# Biopython (Exercises)¶

## Biopython: Sequences¶

Note

The sequences.fasta file is available at:

1. Write a Python program that asks the user for two DNA sequences, and prints the reverse complement of their concatenation.

2. Write a Python program that asks the user for a DNA sequence, and prints both the corresponding mRNA sequence and protein sequence, including stop codons (according to the standard translation table).

3. Write a Python program that asks the user for a DNA sequence, and prints both the corresponding mRNA sequence and protein sequence, including stop codons (according to the Yeast Mitochondrial Code translation table).

Note

See the table list at:

4. Write a Python program that takes the sequence of the 1AI4 PDB protein (download the FASTA file manually), and writes a corresponding UniProt file.

5. Write a Python program that takes the sequences.fasta file and writes N single-sequence FASTA files, called sequence{number}.fasta, each one containing a single sequence of the original file.

6. Do the same, but create N GenBank files instead.

7. Write a Python program that takes the sequences.fasta file and writes a revcomp.fasta file with the reverse complements of the original sequences.

Hint. The SeqIO.write() function can write an entire list of SeqIO records

8. Solve Exercise 3 of the Programs section using Biopython where appropriate.

9. Solve Exercise 2 of the Programs section using Biopython where appropriate.

Hint. Study carefully the .annotations of the SeqRecord obtained by parsing the UniProt file.

10. Find and download a single sequence record from genbank. The genbank identifier of the record is HE805982.1. This record contains information about the DNA region coding for HBx, a multifunctional hepatitis B viral protein involved in modulating several pathways by directly or indirectly interacting with hosts factors (protein degradation, apoptosis, transcription, signal transduction, cell cycle progress, and genetic stability). Write a Python program that, using the genbank record, saves the corresponding protein sequence in fasta format.

11. From UniProt find and download the records relative to the four human ELAV proteins (ELAVL1: Q15717, ELAVL2: Q12926, ELAVL3: Q14576, ELAVL4: P26378). Download each record in text format and store the four records in a dedicated directory. Now write a python program that takes all the uniprot files in the directory and appends all the sequences in fasta format, to the file created in the previous exercise. Can you print sequences ordered by increasing length?

Hint. The os.listdir() function in the os module can save in a list all the names of the files in a directory.

12. Write a program that, given a fasta file containing multiple protein sequences and a string specified by the user, prints to a new file only sequences that contain at least one occurrence of the string (regular expressions are allowed). Test your program with the file sequences.fasta, printing sequences containing a stretch of at least three glutamines.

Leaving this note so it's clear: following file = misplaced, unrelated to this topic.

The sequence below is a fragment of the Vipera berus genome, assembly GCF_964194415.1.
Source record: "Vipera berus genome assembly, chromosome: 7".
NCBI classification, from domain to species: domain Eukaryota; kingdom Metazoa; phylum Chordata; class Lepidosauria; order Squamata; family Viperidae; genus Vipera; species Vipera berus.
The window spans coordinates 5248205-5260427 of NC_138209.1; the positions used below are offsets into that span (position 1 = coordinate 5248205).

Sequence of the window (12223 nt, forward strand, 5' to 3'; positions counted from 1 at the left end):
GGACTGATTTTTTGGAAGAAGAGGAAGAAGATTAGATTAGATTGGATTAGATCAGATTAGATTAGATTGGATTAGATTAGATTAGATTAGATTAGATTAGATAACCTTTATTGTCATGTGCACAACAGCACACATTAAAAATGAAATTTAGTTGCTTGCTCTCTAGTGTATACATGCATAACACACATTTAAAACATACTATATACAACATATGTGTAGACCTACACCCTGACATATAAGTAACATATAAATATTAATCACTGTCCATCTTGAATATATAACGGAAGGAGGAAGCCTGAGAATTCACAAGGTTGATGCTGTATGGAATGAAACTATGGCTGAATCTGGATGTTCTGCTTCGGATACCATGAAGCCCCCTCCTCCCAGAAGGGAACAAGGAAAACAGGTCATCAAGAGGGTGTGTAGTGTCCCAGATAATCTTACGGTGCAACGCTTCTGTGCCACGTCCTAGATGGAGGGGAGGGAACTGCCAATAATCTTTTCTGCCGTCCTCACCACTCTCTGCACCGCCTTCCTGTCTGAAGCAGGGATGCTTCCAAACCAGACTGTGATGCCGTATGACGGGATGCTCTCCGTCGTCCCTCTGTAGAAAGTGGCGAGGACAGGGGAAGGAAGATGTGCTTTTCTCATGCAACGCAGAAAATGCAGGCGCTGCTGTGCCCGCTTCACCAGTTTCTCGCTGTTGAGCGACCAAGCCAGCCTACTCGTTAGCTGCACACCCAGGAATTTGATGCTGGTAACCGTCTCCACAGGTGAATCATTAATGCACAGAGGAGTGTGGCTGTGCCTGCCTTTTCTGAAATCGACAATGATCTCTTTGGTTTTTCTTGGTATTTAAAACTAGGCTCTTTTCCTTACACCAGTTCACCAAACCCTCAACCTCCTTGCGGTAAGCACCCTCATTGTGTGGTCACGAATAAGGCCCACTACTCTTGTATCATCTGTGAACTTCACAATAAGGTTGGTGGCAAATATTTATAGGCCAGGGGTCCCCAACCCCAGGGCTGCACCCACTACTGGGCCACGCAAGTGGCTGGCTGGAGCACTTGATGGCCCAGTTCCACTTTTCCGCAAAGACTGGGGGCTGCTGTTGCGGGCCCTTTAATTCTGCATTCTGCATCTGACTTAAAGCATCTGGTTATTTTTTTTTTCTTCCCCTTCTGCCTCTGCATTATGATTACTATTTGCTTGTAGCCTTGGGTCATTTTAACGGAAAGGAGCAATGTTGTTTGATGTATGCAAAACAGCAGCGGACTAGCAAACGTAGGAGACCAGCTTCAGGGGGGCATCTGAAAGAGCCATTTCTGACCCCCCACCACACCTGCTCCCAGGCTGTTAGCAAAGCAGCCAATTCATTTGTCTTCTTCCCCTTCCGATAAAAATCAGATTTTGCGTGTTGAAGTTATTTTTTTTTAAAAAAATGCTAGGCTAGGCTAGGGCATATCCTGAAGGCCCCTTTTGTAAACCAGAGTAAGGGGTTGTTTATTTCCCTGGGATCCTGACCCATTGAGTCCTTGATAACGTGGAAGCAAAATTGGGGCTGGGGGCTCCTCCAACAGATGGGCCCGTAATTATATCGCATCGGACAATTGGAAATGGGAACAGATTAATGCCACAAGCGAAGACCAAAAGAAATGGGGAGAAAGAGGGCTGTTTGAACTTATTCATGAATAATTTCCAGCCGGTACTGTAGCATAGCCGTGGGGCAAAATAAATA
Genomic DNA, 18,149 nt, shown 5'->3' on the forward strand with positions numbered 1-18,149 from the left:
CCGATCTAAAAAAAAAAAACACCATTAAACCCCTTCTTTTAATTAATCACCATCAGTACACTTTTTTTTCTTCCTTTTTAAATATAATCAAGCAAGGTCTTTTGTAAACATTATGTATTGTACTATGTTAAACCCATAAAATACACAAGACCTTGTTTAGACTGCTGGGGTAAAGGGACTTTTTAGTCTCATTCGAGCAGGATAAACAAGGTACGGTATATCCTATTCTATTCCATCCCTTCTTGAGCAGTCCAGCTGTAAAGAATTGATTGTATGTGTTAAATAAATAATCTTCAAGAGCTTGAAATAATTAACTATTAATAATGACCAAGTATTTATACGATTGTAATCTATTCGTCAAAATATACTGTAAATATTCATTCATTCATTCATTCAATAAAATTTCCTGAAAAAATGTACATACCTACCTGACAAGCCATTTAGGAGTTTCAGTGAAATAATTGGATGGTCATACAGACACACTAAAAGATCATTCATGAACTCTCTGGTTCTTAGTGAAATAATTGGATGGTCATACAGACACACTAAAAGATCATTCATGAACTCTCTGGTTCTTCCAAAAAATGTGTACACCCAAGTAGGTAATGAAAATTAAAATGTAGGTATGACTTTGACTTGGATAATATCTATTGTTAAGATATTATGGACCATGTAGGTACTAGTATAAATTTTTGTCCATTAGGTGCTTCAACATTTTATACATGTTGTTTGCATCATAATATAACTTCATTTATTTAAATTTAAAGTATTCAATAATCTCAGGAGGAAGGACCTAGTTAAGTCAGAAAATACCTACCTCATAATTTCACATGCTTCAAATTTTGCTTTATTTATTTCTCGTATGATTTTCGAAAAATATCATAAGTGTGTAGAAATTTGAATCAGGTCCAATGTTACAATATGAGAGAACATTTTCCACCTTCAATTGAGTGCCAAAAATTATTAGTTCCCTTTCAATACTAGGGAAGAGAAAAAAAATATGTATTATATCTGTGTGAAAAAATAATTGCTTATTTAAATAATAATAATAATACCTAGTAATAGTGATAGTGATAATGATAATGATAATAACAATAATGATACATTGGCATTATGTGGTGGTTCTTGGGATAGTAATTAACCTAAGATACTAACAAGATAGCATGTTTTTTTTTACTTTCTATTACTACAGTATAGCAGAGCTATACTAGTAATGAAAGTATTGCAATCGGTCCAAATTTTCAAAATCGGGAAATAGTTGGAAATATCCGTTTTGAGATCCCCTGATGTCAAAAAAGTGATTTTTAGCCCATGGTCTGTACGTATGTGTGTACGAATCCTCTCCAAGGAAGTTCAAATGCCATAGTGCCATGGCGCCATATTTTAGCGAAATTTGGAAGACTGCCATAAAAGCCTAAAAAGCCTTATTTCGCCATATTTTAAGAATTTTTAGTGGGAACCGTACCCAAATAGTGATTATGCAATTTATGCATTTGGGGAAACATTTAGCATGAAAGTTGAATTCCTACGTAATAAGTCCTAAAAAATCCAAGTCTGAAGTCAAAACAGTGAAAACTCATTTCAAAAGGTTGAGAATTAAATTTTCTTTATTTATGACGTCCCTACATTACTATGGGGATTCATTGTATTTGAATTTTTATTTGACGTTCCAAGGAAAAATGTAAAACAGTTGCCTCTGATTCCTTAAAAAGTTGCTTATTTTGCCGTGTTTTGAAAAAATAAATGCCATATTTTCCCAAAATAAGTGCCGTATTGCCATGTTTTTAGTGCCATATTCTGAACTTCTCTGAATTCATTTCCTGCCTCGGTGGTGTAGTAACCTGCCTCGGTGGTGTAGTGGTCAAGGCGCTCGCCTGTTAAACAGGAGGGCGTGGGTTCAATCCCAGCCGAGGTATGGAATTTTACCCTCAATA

13. Try to execute exercises 20.1.6 and 20.1.7 in the biopython tutorial page:

## Biopython: Structures¶

Note

The P53 files (FASTA and three PDB files) are available here:

1. Ask the user for the path to a pdb file. Print the header of the PDB file on screen, including the name, author, resolution and release date of the PDB structure.

2. Same as above, but for an mmcif file.

3. Ask the user for the path to a pdb file. Print the number of models it contains. For each model, print the name length of its chains.

4. Same as above, but for an mmcif file.

5. Ask the user for the path to a pdb file, as well as the name of a chain. Print the number of atoms that each of its residues has.

6. Ask the user for the path to a pdb file, and convert its sequence to a FASTA file.

Note. You will need to convert from three-letter amino acid codes to one-letter codes.

Hint. You can use the SeqIO module, but it is not mandatory.

7. Ask the user for the ID of a PDB structure (e.g. "1A3A"), and download it somewhere using the PDBList class. Then print the hierarchy of the structure: how many models; for each model how many chains; for each chain how many residues.

Note. Try to make the output look pretty.

8. Ask the user the path to two pdb files, then perform structural alignment on them.

9. Ask the user the path to two pdb files and a float threshold. For each chain in the first structure, compare it to each chain in the second structure: if any two residues in the first chain is close enough to a residue of the second chain (i.e. their distance is smaller than the threshold), print the chain ID and residue type of the two residues, as well as their distance.

10. Given the files 1TSR.pdb and wt_1tsr_B.pdb in the P53 package, make sure that they have exactly the same residues.

11. Given the files wt_1tsr_B.pdb and wt_1tsr_B_nowater.pdb in the P53 package, make sure that the only missing molecules are the "HOH" ones.

Hint. Use the hetero attribute of the residues.